Poll shows more Americans are beginning to support impeaching Trump

Poll shows more Americans are beginning to support impeaching Trump
President Donald Trump speaks at a wreath-laying ceremony at the Tomb of the Unknown Soldier at Arlington National Cemetery.
Source: Pool/Getty Images
President Donald Trump speaks at a wreath-laying ceremony at the Tomb of the Unknown Soldier at Arlington National Cemetery.
Source: Pool/Getty Images

A Politico/Morning Consult poll released Wednesday revealed 43% of voters want to see President Donald Trump impeached, an increase from the 38% of respondents who favored impeachment the previous week. The percentange of respondents who don't want to see Trump impeached dropped slightly from 46% to 45%.

Of the 43% who support impeachment, more than half believe Trump has proven himself "unfit to serve and should be removed from office, regardless of whether he committed an impeachable offense or not."

Opinions on impeachment mostly fall along partisan lines. Politico reported that 71% of self-identified Democrats want to see the president impeached, while 76% of Republican voters do not.

Meanwhile, the daily Gallup job-approval poll found that only 41% of Americans approve of the job the president is doing, while 53% disapprove.

These numbers come amid mounting scrutiny over the Trump campaign's possible ties to Russia, specifically revelations that Jared Kushner is under investigation after trying to set up a a secure line of communication between the president's transition team and the Kremlin.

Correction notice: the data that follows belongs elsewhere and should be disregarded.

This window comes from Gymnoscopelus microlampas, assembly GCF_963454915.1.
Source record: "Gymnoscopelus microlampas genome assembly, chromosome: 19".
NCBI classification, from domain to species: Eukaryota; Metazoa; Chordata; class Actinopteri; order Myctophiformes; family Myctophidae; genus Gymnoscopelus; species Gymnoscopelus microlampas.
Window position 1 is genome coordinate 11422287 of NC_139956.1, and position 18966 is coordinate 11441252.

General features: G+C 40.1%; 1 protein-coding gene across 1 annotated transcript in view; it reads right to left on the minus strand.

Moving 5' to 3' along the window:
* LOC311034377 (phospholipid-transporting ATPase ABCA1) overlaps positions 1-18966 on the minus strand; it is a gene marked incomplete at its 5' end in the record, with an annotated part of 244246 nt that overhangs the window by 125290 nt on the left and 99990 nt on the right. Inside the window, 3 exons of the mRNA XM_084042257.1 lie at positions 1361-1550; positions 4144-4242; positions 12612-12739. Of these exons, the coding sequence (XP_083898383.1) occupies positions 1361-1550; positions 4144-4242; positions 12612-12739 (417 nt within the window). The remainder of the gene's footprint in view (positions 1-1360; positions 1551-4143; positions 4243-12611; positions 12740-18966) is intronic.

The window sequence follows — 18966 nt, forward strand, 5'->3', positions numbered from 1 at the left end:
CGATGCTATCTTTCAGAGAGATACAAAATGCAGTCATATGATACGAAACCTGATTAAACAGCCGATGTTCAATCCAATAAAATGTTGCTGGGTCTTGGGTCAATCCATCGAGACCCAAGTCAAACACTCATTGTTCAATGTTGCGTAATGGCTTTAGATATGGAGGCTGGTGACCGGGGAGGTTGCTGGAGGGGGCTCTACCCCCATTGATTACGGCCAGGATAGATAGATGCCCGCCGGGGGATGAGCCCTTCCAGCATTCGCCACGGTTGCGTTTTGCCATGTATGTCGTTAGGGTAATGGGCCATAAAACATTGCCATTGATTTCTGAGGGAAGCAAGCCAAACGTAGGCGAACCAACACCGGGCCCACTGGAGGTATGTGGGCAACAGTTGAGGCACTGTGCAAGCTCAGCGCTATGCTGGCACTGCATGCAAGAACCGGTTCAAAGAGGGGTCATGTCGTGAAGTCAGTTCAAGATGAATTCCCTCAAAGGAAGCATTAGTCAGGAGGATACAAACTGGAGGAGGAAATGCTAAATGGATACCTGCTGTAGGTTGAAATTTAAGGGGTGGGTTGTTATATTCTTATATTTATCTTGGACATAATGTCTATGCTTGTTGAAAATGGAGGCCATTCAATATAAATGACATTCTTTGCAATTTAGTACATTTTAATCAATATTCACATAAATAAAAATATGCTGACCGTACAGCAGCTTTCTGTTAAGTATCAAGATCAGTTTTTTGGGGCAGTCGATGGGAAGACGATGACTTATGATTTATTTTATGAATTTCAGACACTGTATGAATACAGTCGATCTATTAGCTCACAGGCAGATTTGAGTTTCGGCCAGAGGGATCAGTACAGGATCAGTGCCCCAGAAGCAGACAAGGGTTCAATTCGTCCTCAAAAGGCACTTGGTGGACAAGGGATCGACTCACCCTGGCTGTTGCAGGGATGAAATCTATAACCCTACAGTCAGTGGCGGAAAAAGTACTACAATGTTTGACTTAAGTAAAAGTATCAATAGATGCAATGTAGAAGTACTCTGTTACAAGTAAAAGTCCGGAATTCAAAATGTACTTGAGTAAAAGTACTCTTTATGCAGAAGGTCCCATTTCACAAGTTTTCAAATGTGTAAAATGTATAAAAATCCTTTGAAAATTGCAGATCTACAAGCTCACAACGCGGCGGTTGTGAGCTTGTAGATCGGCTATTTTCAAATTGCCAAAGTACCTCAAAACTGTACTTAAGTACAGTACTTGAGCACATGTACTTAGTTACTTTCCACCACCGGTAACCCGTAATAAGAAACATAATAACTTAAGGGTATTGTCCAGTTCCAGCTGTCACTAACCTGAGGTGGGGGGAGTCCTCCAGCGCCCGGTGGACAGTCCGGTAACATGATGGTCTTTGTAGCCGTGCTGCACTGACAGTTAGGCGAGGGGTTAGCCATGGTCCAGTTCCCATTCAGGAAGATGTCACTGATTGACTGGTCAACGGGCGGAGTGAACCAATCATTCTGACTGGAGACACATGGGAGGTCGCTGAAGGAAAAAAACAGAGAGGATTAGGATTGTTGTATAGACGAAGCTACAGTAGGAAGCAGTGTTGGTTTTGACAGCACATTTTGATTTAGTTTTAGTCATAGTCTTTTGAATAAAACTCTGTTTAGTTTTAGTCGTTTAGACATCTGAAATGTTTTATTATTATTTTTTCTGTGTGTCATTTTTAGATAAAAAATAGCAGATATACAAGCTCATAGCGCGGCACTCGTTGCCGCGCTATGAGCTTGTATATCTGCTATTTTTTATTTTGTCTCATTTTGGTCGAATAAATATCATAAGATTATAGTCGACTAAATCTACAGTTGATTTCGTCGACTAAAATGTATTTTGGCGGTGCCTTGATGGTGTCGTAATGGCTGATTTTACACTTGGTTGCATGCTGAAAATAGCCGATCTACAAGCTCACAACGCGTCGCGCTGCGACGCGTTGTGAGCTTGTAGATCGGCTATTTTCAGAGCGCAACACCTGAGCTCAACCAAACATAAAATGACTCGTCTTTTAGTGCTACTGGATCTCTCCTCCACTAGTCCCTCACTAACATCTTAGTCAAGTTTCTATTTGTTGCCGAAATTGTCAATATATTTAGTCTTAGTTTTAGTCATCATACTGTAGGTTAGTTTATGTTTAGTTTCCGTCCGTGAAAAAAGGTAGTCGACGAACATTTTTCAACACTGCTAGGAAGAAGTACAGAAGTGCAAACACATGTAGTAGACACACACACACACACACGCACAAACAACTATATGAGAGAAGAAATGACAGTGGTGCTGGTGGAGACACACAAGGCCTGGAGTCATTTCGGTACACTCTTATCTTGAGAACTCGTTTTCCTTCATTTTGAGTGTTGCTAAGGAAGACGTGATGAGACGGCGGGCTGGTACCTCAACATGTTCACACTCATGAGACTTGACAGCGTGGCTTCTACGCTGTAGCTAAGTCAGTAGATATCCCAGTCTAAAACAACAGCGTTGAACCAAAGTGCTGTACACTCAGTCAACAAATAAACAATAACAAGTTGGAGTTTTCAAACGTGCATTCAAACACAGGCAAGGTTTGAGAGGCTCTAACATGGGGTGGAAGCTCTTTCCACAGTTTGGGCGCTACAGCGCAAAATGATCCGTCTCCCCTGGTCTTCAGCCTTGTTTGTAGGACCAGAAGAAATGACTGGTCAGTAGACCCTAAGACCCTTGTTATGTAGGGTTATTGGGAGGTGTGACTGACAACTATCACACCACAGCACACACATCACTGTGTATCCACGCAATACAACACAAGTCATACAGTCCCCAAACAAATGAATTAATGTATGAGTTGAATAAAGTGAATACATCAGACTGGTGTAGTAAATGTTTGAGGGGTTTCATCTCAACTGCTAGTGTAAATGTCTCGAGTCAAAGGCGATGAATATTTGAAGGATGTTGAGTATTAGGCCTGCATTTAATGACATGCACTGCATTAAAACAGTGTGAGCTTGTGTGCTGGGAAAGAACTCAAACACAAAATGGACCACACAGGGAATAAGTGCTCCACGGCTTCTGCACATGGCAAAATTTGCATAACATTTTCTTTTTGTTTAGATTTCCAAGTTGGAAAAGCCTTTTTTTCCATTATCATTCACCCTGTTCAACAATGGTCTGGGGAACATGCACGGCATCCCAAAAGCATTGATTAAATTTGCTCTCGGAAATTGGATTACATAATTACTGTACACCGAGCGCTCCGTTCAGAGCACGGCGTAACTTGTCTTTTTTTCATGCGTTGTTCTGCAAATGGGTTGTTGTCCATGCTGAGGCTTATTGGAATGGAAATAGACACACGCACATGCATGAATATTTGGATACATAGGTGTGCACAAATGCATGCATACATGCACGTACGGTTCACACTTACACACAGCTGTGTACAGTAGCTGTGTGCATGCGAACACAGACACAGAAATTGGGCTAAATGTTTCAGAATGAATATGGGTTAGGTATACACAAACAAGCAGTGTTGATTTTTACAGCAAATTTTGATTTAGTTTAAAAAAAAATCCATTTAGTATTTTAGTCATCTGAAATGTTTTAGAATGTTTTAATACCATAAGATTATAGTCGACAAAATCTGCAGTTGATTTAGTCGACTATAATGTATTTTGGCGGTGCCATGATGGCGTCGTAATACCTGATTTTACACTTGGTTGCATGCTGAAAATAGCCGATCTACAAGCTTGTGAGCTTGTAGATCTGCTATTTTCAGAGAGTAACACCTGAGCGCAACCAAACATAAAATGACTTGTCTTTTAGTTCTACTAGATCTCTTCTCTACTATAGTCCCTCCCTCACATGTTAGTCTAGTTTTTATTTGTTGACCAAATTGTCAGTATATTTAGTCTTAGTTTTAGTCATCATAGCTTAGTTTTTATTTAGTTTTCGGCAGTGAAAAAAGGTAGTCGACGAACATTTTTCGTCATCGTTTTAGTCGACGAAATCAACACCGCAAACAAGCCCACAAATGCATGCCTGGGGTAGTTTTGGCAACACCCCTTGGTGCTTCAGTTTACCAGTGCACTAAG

Trump also courted controversy on his recent overseas trip, during which he refused to reaffirm the U.S. commitment to the Paris climate accord at the G7 summit and appeared to shove the prime minister of Montenegro during a NATO photo shoot.

President Donald Trump
Source: Susan Walsh/AP

The U.S. has never removed a president through impeachment.

If Trump were to be impeached and removed from office, he would be the first president in U.S. history to be removed through the impeachment process, which is exceedingly rare and doesn't always guarantee removal from office. Only presidents Andrew Johnson in 1868 and Bill Clinton in 1998 have been impeached, and both were acquitted by the Senate and remained in office.

President Richard Nixon resigned from the presidency in 1972, avoiding impeachment hearings surrounding the Watergate scandal that would have almost certainly led to his removal from office.

The Economist Intelligence Unit, a research arm of the Economist that assesses market risks, recently upgraded the chance of Trump being impeached from low to moderate.

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Chris Sosa

Chris Sosa is a journalist and political analyst based in New York City. He can be reached at csosa@mic.com.

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